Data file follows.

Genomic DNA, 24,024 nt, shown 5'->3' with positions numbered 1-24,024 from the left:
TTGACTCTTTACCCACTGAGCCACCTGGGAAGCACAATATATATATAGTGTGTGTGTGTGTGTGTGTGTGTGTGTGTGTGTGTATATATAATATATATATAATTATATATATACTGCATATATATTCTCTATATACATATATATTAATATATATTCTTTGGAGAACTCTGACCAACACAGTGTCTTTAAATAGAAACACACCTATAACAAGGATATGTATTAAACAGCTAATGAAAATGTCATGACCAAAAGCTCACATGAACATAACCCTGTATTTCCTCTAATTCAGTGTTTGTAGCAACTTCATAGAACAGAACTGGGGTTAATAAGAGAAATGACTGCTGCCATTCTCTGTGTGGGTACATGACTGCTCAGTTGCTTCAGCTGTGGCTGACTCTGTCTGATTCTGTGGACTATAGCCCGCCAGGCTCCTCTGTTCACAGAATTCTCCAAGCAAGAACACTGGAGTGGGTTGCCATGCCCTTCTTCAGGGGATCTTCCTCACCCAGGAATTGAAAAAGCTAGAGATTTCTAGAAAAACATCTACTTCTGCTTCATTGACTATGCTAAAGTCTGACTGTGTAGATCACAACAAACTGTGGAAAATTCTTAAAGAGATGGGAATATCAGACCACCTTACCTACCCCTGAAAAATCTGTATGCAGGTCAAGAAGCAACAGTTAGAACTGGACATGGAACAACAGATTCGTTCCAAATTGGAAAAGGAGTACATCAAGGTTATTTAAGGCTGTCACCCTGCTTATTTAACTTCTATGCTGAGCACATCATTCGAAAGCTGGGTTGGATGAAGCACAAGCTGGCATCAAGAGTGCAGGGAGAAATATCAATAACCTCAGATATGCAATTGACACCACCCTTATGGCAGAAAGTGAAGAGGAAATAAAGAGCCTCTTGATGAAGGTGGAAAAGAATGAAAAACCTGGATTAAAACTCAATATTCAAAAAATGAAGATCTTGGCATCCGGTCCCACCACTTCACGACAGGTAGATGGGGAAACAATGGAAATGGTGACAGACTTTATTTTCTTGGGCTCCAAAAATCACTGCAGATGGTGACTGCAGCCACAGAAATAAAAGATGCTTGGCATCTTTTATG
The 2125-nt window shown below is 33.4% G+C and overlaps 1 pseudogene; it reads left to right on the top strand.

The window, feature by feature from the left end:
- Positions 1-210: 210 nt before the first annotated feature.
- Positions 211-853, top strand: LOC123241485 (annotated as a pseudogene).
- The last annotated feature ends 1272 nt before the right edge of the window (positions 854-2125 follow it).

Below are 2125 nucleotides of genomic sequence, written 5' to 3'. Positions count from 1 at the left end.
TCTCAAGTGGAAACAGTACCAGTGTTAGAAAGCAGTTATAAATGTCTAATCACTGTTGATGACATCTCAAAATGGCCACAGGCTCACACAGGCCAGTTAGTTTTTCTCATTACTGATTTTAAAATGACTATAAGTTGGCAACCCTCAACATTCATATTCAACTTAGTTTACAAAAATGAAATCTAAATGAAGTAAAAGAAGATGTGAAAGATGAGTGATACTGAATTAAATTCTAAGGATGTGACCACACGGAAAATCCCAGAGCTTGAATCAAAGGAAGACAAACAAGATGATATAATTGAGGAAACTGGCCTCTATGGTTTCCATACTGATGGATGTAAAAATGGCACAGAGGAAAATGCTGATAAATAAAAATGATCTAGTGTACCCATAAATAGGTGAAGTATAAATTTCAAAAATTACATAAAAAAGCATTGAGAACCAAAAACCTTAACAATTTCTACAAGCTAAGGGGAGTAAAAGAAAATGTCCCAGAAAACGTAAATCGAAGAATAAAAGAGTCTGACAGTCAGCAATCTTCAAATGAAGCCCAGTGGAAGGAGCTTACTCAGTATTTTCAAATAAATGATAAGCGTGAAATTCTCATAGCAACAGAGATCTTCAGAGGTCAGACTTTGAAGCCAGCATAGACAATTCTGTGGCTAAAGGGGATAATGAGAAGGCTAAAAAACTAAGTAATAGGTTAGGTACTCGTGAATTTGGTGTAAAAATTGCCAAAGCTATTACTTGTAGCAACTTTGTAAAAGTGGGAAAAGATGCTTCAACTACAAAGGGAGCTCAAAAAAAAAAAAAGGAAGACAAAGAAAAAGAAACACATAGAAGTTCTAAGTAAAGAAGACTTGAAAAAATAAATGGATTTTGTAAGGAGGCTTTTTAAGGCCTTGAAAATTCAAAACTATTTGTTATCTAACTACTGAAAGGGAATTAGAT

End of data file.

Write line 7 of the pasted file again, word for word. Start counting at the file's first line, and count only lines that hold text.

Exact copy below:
- The last annotated feature ends 1272 nt before the right edge of the window (positions 854-2125 follow it).